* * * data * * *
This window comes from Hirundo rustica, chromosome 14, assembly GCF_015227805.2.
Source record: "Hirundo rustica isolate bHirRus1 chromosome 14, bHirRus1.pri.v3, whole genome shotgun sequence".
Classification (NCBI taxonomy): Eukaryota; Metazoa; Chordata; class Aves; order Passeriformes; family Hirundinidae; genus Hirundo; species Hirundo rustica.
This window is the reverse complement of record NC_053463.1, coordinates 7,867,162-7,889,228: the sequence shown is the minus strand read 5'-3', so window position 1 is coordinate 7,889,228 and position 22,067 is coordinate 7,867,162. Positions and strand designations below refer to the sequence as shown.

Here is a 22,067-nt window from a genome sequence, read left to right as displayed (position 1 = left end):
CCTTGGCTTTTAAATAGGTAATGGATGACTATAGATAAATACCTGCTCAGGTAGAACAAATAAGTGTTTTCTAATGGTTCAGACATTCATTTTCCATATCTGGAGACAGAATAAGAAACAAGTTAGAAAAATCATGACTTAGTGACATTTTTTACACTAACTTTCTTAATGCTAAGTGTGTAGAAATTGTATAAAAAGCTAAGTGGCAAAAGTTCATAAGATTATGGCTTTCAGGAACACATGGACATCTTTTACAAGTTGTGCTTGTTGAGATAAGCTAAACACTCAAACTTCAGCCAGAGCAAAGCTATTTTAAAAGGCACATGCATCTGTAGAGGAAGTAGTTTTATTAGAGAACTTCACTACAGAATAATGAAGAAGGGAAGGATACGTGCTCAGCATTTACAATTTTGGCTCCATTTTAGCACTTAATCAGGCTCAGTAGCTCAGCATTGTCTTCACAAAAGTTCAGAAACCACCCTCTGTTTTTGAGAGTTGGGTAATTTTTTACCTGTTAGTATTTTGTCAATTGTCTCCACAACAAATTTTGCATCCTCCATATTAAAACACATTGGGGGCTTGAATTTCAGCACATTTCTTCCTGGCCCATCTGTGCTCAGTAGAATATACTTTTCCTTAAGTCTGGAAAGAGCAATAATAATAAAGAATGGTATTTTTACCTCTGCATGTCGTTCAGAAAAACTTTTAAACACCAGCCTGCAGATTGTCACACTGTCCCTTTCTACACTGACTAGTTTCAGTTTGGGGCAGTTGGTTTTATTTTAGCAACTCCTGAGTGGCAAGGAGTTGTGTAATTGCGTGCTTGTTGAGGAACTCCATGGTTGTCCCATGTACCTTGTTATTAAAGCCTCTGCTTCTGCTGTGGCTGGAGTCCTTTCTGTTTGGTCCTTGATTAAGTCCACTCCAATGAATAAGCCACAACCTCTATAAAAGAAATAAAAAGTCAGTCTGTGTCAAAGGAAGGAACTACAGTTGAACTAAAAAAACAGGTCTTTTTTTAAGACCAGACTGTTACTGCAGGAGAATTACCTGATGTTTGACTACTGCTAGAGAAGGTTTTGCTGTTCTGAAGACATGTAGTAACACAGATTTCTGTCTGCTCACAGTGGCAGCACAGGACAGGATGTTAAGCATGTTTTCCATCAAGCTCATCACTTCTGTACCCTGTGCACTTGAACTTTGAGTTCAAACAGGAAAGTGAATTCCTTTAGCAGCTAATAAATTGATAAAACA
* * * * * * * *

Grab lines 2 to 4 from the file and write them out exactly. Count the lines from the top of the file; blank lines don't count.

Source record: "Hirundo rustica isolate bHirRus1 chromosome 14, bHirRus1.pri.v3, whole genome shotgun sequence".
Classification (NCBI taxonomy): Eukaryota; Metazoa; Chordata; class Aves; order Passeriformes; family Hirundinidae; genus Hirundo; species Hirundo rustica.
This window is the reverse complement of record NC_053463.1, coordinates 7,867,162-7,889,228: the sequence shown is the minus strand read 5'-3', so window position 1 is coordinate 7,889,228 and position 22,067 is coordinate 7,867,162. Positions and strand designations below refer to the sequence as shown.